Parliament’s Legal Affairs and Public Accounts committees also summons the registrar of the Judiciary to explain its spending and administrative decisions, says the scholar.
“In terms of individual accountability, when a judge or a magistrate gets a bribe or twists the law, the Judicial Service Commission (JSC) can dismiss them. At worst, Parliament can impeach an errant judge.
“If the President feels the judges abused their power in the elections case, it is incumbent on him to invoke Section 119 of the Constitution to initiate impeachment. Why is he not using this accountability tool?
“If anything goes wrong, it will be seen as an abuse of the process to gag judges. I suspect that the Executive found this route futile because it is not easy to remove a judge,” explains Kanyongolo.
Commenting on Mutharika’s allegation of a ‘judicial coup’ Malawi Law Society (MLS) honorary secretary Martha Kaukonde said in an interview on Thursday, in the absence of information justifying the assertion, they don’t know if the claim has merit or not.
Said Kaukonde: “The President has not disclosed what information he has to justify the allegation of a coup detat. If there is such information, the President is quite aware that any judge can be removed for incompetence or misbehaviour following due processes set out in Section 119 of the Constitution.
“Without the President providing any information justifying the allegations of a judicial coup and with him taking steps under the Constitution, the allegations have not merit at all.”
In 2001, Parliament drew criticisms for impeaching justices Dunstan Mwaungulu, Anaclet Chipeta and George Chimasula Phiri for allegedly favouring opposition parties.
The ‘rebel judges’ were later reinstated following both local and international protests against harassment of judges amid Parliament debate over a push to extend the presidential term limit beyond 10 years.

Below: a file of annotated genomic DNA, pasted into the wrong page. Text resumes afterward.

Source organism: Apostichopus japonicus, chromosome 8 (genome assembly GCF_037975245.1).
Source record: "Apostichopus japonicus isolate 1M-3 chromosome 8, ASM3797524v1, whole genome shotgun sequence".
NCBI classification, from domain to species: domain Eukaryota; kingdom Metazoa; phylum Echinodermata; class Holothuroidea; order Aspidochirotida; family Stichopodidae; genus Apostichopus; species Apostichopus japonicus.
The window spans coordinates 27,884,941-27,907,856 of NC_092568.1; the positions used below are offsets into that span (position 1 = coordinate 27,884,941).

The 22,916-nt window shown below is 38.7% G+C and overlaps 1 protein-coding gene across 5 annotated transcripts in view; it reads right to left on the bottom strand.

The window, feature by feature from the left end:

Law Professor Garton Kamchedzera, from Unima, says calls to accountability place a duty on the aggrieved party to give proof.
“Is there any evidence against the judges the President wants to account to him or Parliament? This is a political statement and the judges shouldn’t be dragged into politics,” he states.
He further explains: “The five judges in the Constitutional Court took oath and considered facts and the law. The President appealed because he believed that the seven Supreme Court judges would decide in his favour.
“Had the appeal gone his way, would he have made these remarks against the judges? If everyone who loses a case made these wild allegations, it would erode the credibility of the courts, which is dangerous for democracy.”
Governance expert Henry Chingaipe says no arm of government is stronger than the other, but the raging stand-off is more political than administrative.
He faults the Executive for overstepping its requirement to provide checks and balances to the Judiciary.
“Who watches the watcher?’ is a good question because, in democracy, everyone has to account to someone. Within the principle of separation of powers, there are mechanisms for holding the Judiciary accountable and forcing people to go on leave is not part of this,” he says in reference to Muhara’s letter to the Chief justice.